By John Beuerlein, chief economist, Pohlad Companies
Not surprisingly, the strong October Employment report released November 2 reversed the weak September report that was influenced by the impact of Hurricane Florence. Just as the September report overstated the weakness in the labor market, the October report probably overstates the strength, as rebuilding efforts are typically short-term stimulants to the steady state labor market.
As for the details, October payrolls were reported to have grown by 250,000, or about 50,000 more than expected. Labor strength was broad-based across most industries. There were no signs of any trade-war impact in manufacturing employment or in other sectors.
The unemployment rate was unchanged at 3.7% with most new entrants into the labor force able to find jobs. Labor force participation (the number of people available for work as a percentage of the total population) is rising as employers are enhancing job offers not only with better pay, but also through better benefits and flexible work schedules. Part of the increased labor participation is also due to the seasonal increase with the upcoming holidays.
Earnings up year over year
The most eye-catching factoid from the October report was that average hourly earnings rose to 3.1% year over year. On a month-to-month basis, earnings were up 0.2% compared with 0.3% in September. The 3.1% year-over-year number (the highest year-over-year rate since May 2009) compares the October 2018 earnings number to the October 2017 earnings number, which was abnormally weak (-0.2% month-to-month) due to hurricanes last fall. Even though wages are improving, the 3.1% year-over-year number probably overstates wage growth strength.
Despite the aberration in the year-over-year calculation of earnings noted above, the aggregate hours worked and aggregate income growth indicate that the labor market remains solid as we enter the fourth quarter.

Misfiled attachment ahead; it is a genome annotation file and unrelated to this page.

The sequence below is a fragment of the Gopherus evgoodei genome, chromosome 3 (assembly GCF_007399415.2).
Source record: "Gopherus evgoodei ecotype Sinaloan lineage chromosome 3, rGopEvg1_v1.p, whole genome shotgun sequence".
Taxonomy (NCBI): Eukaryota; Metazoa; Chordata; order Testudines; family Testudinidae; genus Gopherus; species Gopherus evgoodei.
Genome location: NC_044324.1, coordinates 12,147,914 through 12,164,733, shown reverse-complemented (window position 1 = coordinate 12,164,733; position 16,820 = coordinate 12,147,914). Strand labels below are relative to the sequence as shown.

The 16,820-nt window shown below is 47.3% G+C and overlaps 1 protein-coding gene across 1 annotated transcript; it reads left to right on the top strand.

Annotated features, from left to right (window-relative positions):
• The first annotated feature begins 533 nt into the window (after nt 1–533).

GDP of 3.5% is down from 4.2% in 2Q
The report that has produced some discussion was released the previous Friday, October 26. This was the first reading of third-quarter 2018 GDP. The initial reading for 3Q-18 GDP is 3.5%, down from the 2Q-18 reading of 4.2%. Year-over-year growth improved to 3.0%.
A breakdown of the report showed that the consumer, once again, led the economy in 3Q-18. Additional strength came from inventory growth and government spending. Weak growth in business investment and housing, however, temper the longer-term growth ramifications from the report. Importantly, the effects of the corporate tax reforms that were meant to incentivize business investment and enhance productivity growth appear to have stalled after providing a boost to capital spending in the first half of the year. Business investment in 3Q-18 was the weakest in nearly two years.
Despite the best back-to-back quarters since 2014, it is not likely that this level of GDP growth is sustainable. Low unemployment levels mean that improved economic growth is dependent on improving productivity. Without continued business investment, productivity will likely stay muted. Additionally, the waning impact of the tax cuts, coupled with increasing interest rates, will likely slow consumer spending plans.
While we have seen some modest increase in inflationary pressures up to this point in 2018, the internal components of the inflation indices suggest that inflation will decelerate into the end of the year. Unit labor costs remain muted at 1.5% year-over-year. Until labor costs firm more appreciably, the transmission mechanism into overall consumer prices will remain constrained.
The muted inflation outlook, coupled with increasing global financial stresses, will likely cause the Fed to continue to move slowly as they normalize interest rates.